Data: the little-discussed nightmare of a “no-deal Brexit”

One of the many issues being glossed over by the people claiming a so-called “no deal Brexit” would not result in business chaos is that of data handling. Under an organised departure from the European Union, arrangements could be made during the transition period to confirm UK data protection standards were acceptable to the EU (which obviously they are currently), and everyday transactions could continue. If the UK declared itself as no longer part of the EU without any arrangements, it would become a “third country” and would have to be granted “adequacy”, a process which has been done in 18 months, but one that could take much longer.

Apart from international data being a major commodity in itself (with the UK a big player), and the serious security and intelligence implications, data underpins so much of our business. This paper takes a long look at the situation, and states: “There has been intense political focus on the issue of trade in goods, particularly as regard the border with Ireland. By comparison, issues relating to data flows and trade in services more broadly have been neglected. Yet they may be as important for the economy, especially in future. In the same way that disruption to trade in goods, in the form of border checks and delays at ports necessitated by divergent regulatory regimes, could have damaging knock-on effects for the UK economy, compliance costs and reduced investment caused by disruption to EU-UK data flows would do too.”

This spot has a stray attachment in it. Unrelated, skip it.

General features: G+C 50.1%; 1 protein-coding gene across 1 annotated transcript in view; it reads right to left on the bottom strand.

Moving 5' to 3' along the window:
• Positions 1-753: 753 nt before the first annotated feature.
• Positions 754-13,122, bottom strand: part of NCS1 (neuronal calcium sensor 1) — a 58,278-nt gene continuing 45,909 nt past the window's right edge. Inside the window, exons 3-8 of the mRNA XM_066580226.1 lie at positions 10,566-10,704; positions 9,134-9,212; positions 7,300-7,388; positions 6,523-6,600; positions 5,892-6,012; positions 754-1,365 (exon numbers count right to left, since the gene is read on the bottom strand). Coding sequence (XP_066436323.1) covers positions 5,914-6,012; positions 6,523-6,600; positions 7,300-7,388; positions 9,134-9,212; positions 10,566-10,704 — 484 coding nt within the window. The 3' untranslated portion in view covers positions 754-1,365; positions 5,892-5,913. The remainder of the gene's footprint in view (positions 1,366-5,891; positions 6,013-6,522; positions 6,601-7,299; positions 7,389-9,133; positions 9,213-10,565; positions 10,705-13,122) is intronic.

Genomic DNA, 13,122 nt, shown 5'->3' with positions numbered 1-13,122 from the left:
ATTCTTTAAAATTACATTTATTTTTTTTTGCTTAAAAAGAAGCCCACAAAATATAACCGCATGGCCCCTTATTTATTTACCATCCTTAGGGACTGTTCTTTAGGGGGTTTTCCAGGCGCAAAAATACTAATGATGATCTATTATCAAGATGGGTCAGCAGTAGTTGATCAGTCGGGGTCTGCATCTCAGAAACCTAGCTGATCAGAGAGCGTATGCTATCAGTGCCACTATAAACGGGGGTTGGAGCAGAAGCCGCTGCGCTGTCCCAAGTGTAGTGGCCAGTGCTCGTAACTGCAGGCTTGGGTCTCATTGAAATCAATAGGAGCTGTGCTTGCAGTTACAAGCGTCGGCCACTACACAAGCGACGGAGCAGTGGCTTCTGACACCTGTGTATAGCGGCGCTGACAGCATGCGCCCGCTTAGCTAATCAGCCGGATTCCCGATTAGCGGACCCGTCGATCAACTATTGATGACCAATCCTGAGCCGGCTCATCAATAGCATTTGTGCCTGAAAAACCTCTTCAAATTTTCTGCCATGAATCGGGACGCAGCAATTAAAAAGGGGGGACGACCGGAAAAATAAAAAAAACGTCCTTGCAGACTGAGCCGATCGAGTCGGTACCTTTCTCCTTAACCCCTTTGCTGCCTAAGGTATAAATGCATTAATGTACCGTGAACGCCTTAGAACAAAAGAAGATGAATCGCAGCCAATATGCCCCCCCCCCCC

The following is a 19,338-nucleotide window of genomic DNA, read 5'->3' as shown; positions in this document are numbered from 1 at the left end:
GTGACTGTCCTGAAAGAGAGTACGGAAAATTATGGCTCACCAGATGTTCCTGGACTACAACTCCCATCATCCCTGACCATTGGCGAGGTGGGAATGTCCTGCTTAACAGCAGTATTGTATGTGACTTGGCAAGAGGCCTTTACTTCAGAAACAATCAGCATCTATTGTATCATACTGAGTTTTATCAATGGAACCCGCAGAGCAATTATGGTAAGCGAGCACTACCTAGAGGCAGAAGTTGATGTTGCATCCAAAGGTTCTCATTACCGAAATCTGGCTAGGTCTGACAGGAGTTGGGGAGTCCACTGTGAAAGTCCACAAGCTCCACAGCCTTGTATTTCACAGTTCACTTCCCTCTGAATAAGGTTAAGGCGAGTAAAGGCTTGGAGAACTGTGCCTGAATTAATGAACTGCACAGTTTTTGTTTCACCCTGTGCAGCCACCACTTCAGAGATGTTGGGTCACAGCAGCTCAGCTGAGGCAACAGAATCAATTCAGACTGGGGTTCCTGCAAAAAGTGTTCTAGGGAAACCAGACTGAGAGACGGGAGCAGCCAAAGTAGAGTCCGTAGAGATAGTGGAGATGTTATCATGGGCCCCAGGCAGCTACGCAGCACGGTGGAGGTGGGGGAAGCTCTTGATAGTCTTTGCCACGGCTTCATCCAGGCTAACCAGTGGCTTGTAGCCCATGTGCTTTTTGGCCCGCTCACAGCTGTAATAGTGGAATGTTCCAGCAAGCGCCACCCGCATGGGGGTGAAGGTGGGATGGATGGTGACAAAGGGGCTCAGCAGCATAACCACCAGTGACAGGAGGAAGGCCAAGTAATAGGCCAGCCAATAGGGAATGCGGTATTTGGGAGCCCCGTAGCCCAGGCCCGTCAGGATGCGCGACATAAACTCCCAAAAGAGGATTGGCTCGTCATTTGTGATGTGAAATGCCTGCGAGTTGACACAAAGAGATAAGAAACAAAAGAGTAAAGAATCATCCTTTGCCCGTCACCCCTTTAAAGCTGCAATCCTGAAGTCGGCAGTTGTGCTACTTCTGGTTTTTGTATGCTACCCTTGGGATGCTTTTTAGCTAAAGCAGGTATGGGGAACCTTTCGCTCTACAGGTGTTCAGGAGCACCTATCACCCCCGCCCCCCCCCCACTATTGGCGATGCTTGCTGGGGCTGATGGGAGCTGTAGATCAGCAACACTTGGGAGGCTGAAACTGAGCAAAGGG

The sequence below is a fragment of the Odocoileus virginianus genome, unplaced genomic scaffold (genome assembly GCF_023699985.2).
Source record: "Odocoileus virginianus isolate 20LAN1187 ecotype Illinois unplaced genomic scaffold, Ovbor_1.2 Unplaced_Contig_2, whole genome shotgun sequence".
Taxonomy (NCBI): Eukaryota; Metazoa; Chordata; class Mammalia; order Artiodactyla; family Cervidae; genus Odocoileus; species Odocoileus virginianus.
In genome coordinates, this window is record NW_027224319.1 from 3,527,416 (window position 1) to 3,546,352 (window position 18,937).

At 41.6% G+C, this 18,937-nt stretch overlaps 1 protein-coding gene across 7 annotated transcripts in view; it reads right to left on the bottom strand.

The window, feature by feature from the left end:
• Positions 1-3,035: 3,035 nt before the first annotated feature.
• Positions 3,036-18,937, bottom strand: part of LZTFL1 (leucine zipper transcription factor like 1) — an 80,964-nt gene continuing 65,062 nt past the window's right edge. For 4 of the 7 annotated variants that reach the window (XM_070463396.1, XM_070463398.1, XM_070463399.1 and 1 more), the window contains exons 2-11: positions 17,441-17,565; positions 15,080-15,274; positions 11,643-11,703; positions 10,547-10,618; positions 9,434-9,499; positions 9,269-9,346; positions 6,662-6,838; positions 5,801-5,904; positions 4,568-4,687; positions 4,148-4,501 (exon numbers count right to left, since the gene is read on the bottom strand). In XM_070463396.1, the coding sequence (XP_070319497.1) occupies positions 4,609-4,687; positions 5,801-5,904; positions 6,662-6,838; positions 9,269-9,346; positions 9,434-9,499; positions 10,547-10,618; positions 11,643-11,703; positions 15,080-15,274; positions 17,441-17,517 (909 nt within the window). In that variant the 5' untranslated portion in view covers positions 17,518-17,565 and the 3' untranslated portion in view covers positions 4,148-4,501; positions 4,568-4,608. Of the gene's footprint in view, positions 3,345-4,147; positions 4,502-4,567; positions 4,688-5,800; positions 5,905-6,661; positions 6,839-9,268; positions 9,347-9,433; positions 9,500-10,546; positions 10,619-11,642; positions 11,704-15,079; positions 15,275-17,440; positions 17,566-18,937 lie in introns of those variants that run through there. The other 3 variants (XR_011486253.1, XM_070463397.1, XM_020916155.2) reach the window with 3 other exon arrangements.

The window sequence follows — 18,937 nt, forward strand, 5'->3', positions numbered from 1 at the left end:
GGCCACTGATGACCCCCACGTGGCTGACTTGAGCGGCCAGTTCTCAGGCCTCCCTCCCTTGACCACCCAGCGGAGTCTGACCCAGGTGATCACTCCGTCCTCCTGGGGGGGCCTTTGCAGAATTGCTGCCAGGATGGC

Transferring data to and from the EU after a “no deal Brexit” would still be possible, but would require costly legal arrangements for businesses and any other organisations. Larger companies might have the resources to do this, but it will be challenging for smaller ones, who will be at risk of large fines from the EU if nothing is put in place. The EU would, after all, just be continuing to uphold the interests of its own citizens. There’s a government toolkit that attempts to explain the implications to UK businesses and organisations which receive personal data from the European Economic Area (including the EU) or operate in it. This says that “if your organisation receives personal data from the EU/EEA, you should review your contracts and, where absent, include Standard Contractual Clauses (SCC) or other Alternative Transfer Mechanisms (ATM) to ensure that you can continue to legally receive personal data from the EU/EEA.” An example would be a UK company that receives customer information from an EU company, such as names and addresses, to provide goods or services. Immediately, most of us just start to glaze over at the thought of what these legalities might involve.

I assume most businesses that buy from or sell to the EU are hoping that “no deal Brexit” is just an expensive political bluff from the UK government, which is actually relying on parliament ensuring it doesn’t happen. Surveys suggest that while the government is willing to spend millions of pounds preparing for this threatened course of action, most businesses are doing very little. Your company will have to make up its own mind as to the risk it’s prepared to take.